If you want the best two-factor authentication app on the market, our choice is Authy. A close second is LastPass Authenticator. If you do not like it, try Duo Mobile or Microsoft Authenticator. But if you're good at missing great features then you should use Google Authenticator.
While Google Authenticator is one of the most popular 2FA apps in both mobile markets, it has been a good name for a while now. The well-designed interface is no longer enough – the competition has not only caught up, but also exceeded the Google app. If you use two-factor authentication apps, you should look elsewhere for four reasons.
It has not been updated in more than a year
While software has no lifespan like humans, it expires. This expiration date occurs when developers stop supporting it, a sign that they are moving on to bigger and better things.
It appears that Google Authenticator is reaching this period based on its update history. On Android, the app has not been updated since September 2017 – compared to Authy, which received an update the day before. And on iOS, Google Authenticator is even worse with its last update in February 2016.
Without updates, bugs are not fixed and vulnerabilities are not resolved. Features are not added, and changes to the design and other optimizations are never treated despite the public outcry (see for example, how Google Authenticator looks on an iPhone X). The limitations of Google Authenticator are unlikely to be resolved in the foreseeable future and are therefore always behind the competition.
. 2 You Can not Back Up the Database
I personally gave up on Google Authenticator after I decided to switch my phone. When I finished the new phone by transferring all my messages, call history, and other data, I soon learned that all the accounts I set up tokens could not be transferred to the new phone. A quick Google search revealed the sad truth to me: I had to repeat all the accounts on the new phone. After my second phone change, I decided to switch to Authy and I never looked back.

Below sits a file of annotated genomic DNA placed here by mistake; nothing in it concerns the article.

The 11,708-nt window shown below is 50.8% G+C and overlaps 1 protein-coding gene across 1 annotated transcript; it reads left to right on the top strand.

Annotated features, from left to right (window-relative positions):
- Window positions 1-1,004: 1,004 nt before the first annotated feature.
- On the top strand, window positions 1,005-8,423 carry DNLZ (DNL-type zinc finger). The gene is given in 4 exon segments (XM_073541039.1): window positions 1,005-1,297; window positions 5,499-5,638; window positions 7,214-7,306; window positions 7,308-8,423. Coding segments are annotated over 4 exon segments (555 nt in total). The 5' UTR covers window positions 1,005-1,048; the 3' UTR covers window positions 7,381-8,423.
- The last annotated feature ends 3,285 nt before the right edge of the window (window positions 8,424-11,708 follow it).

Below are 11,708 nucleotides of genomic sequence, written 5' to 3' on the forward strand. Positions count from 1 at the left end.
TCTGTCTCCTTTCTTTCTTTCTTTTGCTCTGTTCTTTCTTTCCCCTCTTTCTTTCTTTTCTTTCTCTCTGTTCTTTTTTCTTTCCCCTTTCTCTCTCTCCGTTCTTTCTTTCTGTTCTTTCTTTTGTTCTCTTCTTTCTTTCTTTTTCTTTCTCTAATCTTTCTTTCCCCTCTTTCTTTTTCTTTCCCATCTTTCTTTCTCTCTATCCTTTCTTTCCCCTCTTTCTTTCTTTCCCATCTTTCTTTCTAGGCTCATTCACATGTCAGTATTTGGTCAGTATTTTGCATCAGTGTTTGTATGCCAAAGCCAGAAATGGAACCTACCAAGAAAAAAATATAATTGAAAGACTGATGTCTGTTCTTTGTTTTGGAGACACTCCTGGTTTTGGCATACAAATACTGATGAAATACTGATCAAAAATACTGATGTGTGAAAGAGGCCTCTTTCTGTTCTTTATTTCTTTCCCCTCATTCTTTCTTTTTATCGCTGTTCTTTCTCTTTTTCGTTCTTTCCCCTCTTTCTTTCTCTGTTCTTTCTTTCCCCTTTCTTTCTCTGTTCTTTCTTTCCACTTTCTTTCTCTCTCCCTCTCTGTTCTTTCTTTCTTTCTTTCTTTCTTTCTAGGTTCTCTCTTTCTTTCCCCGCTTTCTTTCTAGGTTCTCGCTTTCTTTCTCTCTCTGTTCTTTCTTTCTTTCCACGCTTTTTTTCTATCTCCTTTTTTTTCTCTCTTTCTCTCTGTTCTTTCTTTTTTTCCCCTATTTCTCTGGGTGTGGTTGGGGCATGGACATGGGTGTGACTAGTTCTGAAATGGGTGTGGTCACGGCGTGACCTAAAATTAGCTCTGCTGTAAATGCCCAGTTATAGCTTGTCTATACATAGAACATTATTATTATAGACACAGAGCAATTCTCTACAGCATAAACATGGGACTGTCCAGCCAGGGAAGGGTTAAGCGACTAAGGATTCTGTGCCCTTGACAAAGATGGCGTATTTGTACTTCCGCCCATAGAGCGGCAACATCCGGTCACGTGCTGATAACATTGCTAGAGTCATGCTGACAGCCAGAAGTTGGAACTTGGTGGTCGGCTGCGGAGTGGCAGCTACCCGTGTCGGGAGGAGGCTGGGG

Privacy advocates argue that Google's prevention of cloud storage improves security as it can be compromised. However, there are security measures (encryption) to protect the database, so it's mostly a contentious issue. In addition, comfort outweighs the risk potential by far.
Google could have at least locally stored an encrypted backup that was passable and protected with a passcode, but the fact that nothing exists in the form of backup is a bad design choice. If you lose your phone or it is stolen, you can only access the accounts with the 2FA protection if you contact the technical support of each site.
Compare this to 2FA apps like Authy, Duo Mobile and LastPass Authenticator They store encrypted backups and use them to set up new phones. With Authy and LastPass Authenticator, you can even sync the database to multiple devices if you want to have your database on two or more devices, such as a smartphone and tablet.
With 2FA as the second line of defense, you would think Google would provide a way to protect the database of tokens stored in the authenticator. While phones have a lock screen that can be password protected, there are lock screen bypass hacks for both Android and iOS in the wild. Without individual protection for the app, someone could use the unprotected Google Authenticator app to access your accounts (knowing the account password) and the data they contain.
Authy and LastPass Authenticator allow you to set a PIN code for authentication users before the app can be opened. For convenience, you can also use the Fingerprint Reader (Touch ID for iOS) or the Face ID (for iOS only) to unlock the database as well. This security measure shows that the Google Authenticator contest recognizes the importance of these codes and their protection with the same urgency as your passwords.
Although Google Authenticator has been the standard for 2FA support for years, it's no longer the best. Most competitors have the same widespread support because they can provide tokens for any Google Authenticator-supported Web site. However, Google Authenticator has also been surpassed in some ways
Apps like Authy and Duo Mobile offer better support for social media sites and third-party services. Combine this with the fact that these two apps support the same sites as Google, and you see how using Google Authenticator makes less sense.
Google Authenticator is the second best free tool on the Play Store at the time of writing, and is not worthy of its popularity. We expected more because of the reputation of Google and its apps. But Authenticator seems to be on its way out, and right now it's much better to use Authy, LastPass or just about any other option for your 2FA needs.